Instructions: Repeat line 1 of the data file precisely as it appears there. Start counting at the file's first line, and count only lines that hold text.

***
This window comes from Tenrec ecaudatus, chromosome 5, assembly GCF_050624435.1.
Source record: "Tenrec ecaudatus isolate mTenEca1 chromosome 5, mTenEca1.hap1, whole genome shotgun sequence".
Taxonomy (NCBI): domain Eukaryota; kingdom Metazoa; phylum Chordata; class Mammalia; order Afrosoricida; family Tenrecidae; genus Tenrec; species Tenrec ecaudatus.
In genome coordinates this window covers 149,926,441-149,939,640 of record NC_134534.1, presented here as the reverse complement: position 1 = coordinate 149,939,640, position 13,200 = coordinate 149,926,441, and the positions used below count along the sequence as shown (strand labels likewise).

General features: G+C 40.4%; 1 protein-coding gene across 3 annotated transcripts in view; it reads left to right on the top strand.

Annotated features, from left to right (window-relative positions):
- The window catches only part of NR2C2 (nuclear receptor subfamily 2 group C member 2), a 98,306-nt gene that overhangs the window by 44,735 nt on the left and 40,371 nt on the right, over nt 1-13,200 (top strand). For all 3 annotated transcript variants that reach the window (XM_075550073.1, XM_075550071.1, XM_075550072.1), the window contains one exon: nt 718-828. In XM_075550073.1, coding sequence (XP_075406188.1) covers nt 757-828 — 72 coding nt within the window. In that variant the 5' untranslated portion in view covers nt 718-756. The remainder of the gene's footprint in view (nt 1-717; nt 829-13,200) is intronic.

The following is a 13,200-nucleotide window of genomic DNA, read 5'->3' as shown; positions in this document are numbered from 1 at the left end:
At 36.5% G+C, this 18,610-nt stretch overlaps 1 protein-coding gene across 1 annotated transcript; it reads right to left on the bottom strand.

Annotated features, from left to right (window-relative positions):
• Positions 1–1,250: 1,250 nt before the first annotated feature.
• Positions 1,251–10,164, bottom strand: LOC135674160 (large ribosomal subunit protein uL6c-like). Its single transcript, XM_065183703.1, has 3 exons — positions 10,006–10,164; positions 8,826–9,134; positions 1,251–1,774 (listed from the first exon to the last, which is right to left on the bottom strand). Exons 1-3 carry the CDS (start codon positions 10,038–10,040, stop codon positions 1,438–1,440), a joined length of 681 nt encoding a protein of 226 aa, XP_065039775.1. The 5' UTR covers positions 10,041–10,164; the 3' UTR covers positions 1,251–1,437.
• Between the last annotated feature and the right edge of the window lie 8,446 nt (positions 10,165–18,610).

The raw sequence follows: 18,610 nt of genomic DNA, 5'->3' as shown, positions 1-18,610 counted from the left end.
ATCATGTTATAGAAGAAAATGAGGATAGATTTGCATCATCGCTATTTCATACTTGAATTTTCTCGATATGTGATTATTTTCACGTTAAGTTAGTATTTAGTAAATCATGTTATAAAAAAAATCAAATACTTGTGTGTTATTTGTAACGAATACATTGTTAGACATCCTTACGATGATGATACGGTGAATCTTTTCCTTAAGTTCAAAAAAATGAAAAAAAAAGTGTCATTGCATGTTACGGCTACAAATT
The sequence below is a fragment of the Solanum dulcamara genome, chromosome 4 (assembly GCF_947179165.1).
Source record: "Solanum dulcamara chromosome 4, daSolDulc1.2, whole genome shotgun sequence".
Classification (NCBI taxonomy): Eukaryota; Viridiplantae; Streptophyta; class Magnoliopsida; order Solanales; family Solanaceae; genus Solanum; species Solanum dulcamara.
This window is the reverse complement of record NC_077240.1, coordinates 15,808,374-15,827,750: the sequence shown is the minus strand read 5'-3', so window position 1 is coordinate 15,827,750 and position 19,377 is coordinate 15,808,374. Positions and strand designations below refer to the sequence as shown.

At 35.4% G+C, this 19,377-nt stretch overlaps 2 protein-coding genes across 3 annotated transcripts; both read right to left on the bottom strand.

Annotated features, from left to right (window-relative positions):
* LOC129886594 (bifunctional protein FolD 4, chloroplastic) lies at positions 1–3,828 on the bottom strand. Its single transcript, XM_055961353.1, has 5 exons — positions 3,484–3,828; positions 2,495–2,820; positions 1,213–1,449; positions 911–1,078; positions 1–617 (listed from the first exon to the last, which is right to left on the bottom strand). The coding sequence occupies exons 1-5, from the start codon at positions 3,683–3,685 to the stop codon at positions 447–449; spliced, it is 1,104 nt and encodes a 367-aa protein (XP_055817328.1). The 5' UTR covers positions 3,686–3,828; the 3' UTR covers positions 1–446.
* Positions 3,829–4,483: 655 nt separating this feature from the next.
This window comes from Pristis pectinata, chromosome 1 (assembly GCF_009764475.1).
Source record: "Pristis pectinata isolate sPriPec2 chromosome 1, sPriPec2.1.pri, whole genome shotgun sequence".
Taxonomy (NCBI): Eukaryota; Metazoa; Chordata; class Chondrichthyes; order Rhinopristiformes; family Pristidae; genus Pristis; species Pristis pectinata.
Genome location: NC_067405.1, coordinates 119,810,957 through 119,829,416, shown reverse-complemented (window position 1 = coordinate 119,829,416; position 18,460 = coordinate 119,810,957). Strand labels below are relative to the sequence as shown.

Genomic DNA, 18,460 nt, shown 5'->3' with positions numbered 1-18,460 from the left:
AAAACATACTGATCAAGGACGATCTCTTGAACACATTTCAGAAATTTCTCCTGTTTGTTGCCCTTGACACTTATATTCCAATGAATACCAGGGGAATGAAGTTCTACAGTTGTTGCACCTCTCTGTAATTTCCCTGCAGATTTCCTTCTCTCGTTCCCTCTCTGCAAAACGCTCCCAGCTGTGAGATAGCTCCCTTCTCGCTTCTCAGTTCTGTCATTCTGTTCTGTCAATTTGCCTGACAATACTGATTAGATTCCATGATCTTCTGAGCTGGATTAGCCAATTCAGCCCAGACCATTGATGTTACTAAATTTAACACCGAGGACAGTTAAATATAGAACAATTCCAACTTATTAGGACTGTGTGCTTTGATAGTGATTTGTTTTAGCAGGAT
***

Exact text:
This window comes from Tenrec ecaudatus, chromosome 5, assembly GCF_050624435.1.